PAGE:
Interview: Mark Oldershaw looks back at Olympic career

Aug 19 2016, 6:10 pm

It was a disappointing Olympics for Mark Oldershaw, who came short of reaching the finals in both the men’s single 200-metre canoe race, as well as the C1-1000, an event he won a bronze medal in at London 2012.

Now 33 years-old and having just finished his third Olympics, he’s going to decide whether he is willing to extend his Olympic career for a fourth push at Tokyo 2020.

“I’m not sure, I promised I wouldn’t make a final decision before the Olympics but now I need to go home with family and make that decision,” Mark told Daily Hive in Rio. “I don’t know if I’ll last another four years, but I don’t think I need to retire the day after the Olympics so I think I’m just gonna take it slowly and feel where my body and mind is at once I get home.”

Mark is a third-generation Olympian, the fifth member of the family to compete at the Games, and the first member of his family to win a medal at the Olympics. His grandfather began the tradition in 1958 when he founded the Mississauga Canoe Club after competing at the Games three times.

“It’s pretty special to be a third generation Olympian,” he said. “I looked up to my grandfather and uncles while I was growing up. I always wanted to compete in the Games and to make that a reality was pretty special.”

Both of his parents are coaches at a community club, which Mark spent a lot of time at. He eventually jumped into a boat and love paddling, and by the age of nine he raced for the first time.

“Never in my thoughts did I want him to be an Olympian,” said Connie-Lee, his mom. “I just let him go where he wants to go, let him do what he wanted to do – in whatever sport he could, and he just ended up in the Olympics.”

Mark says he is going to carry on the same mantra with his baby, now just over a year old, with his partner Annamay Pierse, a former Canadian competitive swimmer.

“I’m going to try to do as much as she can while she’s young and try as many different things as she can, sports-wise and everything else in life, school and arts and everything like that,” he explained. “I think with two Olympian parents, I definitely don’t want to pressure her too much and make her feel like she has to follow in our footsteps. But if she chooses to, I’ll support her.”

The journey to the Olympics was far from smooth for Mark after he was diagnosed with a benign tumour on his right hand, which he uses for paddling. The removal process necessitated two surgeries, and in the process a nerve was damaged and it caused him chronic pain. In consequence, he was not able to qualify for Athens 2004 and delayed his first Olympic appearance to Beijing 2008.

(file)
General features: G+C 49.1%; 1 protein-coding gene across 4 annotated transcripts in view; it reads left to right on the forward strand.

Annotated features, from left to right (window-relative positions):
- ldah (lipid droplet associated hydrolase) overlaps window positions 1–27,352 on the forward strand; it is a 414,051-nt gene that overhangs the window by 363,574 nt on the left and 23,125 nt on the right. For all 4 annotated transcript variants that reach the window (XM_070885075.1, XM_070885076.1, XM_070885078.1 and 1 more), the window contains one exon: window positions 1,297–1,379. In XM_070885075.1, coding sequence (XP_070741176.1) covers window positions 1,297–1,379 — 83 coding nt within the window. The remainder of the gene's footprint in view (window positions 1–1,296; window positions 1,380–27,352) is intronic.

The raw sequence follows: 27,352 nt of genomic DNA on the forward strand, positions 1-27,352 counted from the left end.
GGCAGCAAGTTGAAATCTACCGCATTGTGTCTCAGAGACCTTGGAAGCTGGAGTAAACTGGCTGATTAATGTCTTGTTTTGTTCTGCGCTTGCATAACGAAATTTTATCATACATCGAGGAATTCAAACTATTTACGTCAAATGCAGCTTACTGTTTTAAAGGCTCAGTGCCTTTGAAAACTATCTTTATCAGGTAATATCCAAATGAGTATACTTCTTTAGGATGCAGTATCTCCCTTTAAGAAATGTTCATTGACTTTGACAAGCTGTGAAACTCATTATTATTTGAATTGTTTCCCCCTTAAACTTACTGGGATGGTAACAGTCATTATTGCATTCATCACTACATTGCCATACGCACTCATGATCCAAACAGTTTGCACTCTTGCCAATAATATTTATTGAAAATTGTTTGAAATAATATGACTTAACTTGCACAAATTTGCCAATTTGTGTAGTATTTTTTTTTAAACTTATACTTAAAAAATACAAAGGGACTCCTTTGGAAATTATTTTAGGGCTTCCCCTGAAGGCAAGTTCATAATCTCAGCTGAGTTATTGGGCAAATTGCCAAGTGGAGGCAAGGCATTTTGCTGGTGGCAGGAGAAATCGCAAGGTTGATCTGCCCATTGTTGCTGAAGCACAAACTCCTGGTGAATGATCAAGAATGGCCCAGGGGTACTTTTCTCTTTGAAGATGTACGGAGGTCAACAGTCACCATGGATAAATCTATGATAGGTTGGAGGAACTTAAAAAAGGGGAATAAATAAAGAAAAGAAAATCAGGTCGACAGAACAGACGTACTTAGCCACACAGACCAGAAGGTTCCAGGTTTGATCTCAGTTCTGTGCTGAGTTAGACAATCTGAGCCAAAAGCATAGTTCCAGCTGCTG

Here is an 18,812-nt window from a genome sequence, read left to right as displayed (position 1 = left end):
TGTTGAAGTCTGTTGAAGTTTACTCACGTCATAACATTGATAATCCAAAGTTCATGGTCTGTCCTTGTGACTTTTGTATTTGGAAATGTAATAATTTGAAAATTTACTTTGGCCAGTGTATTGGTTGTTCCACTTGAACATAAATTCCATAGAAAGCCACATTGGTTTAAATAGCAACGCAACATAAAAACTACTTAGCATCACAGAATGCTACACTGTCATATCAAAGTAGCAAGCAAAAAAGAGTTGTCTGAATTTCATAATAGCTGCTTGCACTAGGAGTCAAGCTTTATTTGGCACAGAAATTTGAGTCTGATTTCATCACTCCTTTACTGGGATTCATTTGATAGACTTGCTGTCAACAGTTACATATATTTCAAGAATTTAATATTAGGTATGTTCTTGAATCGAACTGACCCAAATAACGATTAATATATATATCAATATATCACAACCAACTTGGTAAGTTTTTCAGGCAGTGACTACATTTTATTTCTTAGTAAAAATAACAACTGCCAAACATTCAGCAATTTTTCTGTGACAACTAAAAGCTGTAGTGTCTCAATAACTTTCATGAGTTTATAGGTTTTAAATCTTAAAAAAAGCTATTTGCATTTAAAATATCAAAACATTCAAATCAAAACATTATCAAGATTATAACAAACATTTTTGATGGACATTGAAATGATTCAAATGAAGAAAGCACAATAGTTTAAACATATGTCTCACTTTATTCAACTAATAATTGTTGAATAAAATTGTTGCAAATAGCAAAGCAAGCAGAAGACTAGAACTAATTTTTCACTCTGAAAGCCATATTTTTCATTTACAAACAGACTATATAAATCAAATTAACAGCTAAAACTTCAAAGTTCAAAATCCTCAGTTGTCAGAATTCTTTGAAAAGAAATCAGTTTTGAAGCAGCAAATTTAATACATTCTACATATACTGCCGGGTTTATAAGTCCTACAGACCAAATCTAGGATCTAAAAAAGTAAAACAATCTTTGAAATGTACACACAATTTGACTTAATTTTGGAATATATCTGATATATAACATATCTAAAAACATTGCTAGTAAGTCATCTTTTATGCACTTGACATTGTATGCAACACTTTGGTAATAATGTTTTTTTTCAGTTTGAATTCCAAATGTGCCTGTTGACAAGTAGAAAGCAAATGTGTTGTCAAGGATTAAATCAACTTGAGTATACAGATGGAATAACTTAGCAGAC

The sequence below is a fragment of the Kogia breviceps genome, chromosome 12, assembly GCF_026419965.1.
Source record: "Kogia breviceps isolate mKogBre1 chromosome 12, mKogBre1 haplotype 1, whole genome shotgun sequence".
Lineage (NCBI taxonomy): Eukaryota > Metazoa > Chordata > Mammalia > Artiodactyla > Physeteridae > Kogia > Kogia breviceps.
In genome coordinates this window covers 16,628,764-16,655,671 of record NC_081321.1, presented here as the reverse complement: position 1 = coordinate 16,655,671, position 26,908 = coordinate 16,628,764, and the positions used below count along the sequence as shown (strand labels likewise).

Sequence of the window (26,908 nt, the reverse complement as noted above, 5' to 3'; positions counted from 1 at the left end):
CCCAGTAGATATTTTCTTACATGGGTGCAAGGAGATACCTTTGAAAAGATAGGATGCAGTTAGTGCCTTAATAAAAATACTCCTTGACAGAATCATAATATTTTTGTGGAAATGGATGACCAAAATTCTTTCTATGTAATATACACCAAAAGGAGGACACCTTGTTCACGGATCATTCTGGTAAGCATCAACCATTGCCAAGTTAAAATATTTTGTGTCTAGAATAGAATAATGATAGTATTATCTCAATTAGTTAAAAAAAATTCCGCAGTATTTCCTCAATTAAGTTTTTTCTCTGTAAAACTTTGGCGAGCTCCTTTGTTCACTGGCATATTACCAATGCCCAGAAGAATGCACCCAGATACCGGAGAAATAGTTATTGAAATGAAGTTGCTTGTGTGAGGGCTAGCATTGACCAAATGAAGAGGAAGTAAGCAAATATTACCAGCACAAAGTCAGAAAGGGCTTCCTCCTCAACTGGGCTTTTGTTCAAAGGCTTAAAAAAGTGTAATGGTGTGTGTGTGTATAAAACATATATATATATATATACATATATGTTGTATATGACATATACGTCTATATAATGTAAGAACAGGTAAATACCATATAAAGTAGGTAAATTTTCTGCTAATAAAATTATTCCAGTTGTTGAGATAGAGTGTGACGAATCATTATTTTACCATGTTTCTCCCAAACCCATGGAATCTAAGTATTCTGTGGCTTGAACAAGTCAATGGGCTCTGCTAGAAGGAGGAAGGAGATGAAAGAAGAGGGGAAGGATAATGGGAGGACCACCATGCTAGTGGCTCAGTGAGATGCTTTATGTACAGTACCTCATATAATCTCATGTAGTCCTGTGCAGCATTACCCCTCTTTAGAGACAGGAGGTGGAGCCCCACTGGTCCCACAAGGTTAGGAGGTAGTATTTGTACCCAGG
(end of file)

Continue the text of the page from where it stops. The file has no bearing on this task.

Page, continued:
“I didn’t qualify for the 2004 Games and questioned if I could ever get to the Olympics, but luckily toughed my way through it and got it taken care of with sport, family and friends to where I wanted it to be,” he said.

Mark joins a number of prominent Canadian Olympians in being a member of Proctor & Gamble’s (P&G) ‘Thank You Mom’ campaign. One of the many benefits for athletes and their families includes access to the P&G Family Home – a space in the Olympic host city that acts as a gathering space for all families of athletes that are a part of the campaign. Family members and athletes have access to free meals and services such as laundry, hair styling and makeovers, and nail treatments.

“It makes it more comfortable,” said Connie-Lee. “And no panic of not having something you need, so it’s much more relaxed feeling that way.”

The P&G Family Home began as an exclusive space for United States athletes at the Vancouver 2010 Games, and it was later expanded as a worldwide space for the London 2012 and Sochi 2014 Games.

As for any advice for young Canadians who want to compete for their country at the Olympics someday, Connie-Lee said fun was a key element.

“If you’re not having fun, then you’re not doing the right things,” she said. “So you’ve got to enjoy it every single day. Hard work, easy work, whatever… it has to be fun.”

Mark also provided some thoughts: “I think the thing about the Olympics and getting to the Olympics is that it’s something I have to do every day. You have to take yourself professionally every single day, and you know the Olympics come every four years but they’re over just like that. But it’s the day-in, day-outs, commitment to getting there that’s going to make a difference.”